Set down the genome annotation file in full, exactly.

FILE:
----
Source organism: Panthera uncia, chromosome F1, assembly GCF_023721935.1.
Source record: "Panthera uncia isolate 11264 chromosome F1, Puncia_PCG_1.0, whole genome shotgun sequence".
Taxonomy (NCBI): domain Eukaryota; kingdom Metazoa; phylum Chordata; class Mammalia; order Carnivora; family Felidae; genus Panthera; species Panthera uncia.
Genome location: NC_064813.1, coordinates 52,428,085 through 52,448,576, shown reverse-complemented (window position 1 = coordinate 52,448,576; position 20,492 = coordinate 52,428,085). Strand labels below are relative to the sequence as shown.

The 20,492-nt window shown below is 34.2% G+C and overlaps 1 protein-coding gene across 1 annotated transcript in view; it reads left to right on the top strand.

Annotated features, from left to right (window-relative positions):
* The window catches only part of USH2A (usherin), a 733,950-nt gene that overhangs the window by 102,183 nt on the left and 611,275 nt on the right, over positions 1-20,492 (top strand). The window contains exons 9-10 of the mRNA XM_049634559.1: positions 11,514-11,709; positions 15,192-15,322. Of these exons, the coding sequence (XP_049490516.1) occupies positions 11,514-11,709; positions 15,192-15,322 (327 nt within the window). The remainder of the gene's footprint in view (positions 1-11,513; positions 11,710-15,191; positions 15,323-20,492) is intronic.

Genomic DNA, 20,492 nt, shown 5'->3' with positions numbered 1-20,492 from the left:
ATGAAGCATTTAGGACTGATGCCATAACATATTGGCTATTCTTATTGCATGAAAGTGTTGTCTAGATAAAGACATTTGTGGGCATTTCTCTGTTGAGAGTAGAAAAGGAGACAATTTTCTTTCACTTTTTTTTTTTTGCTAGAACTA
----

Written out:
Source organism: Panthera uncia, chromosome F1, assembly GCF_023721935.1.
Source record: "Panthera uncia isolate 11264 chromosome F1, Puncia_PCG_1.0, whole genome shotgun sequence".
Taxonomy (NCBI): domain Eukaryota; kingdom Metazoa; phylum Chordata; class Mammalia; order Carnivora; family Felidae; genus Panthera; species Panthera uncia.
Genome location: NC_064813.1, coordinates 52,428,085 through 52,448,576, shown reverse-complemented (window position 1 = coordinate 52,448,576; position 20,492 = coordinate 52,428,085). Strand labels below are relative to the sequence as shown.

The 20,492-nt window shown below is 34.2% G+C and overlaps 1 protein-coding gene across 1 annotated transcript in view; it reads left to right on the top strand.

Annotated features, from left to right (window-relative positions):
* The window catches only part of USH2A (usherin), a 733,950-nt gene that overhangs the window by 102,183 nt on the left and 611,275 nt on the right, over positions 1-20,492 (top strand). The window contains exons 9-10 of the mRNA XM_049634559.1: positions 11,514-11,709; positions 15,192-15,322. Of these exons, the coding sequence (XP_049490516.1) occupies positions 11,514-11,709; positions 15,192-15,322 (327 nt within the window). The remainder of the gene's footprint in view (positions 1-11,513; positions 11,710-15,191; positions 15,323-20,492) is intronic.

Genomic DNA, 20,492 nt, shown 5'->3' with positions numbered 1-20,492 from the left:
ATGAAGCATTTAGGACTGATGCCATAACATATTGGCTATTCTTATTGCATGAAAGTGTTGTCTAGATAAAGACATTTGTGGGCATTTCTCTGTTGAGAGTAGAAAAGGAGACAATTTTCTTTCACTTTTTTTTTTTTGCTAGAACTA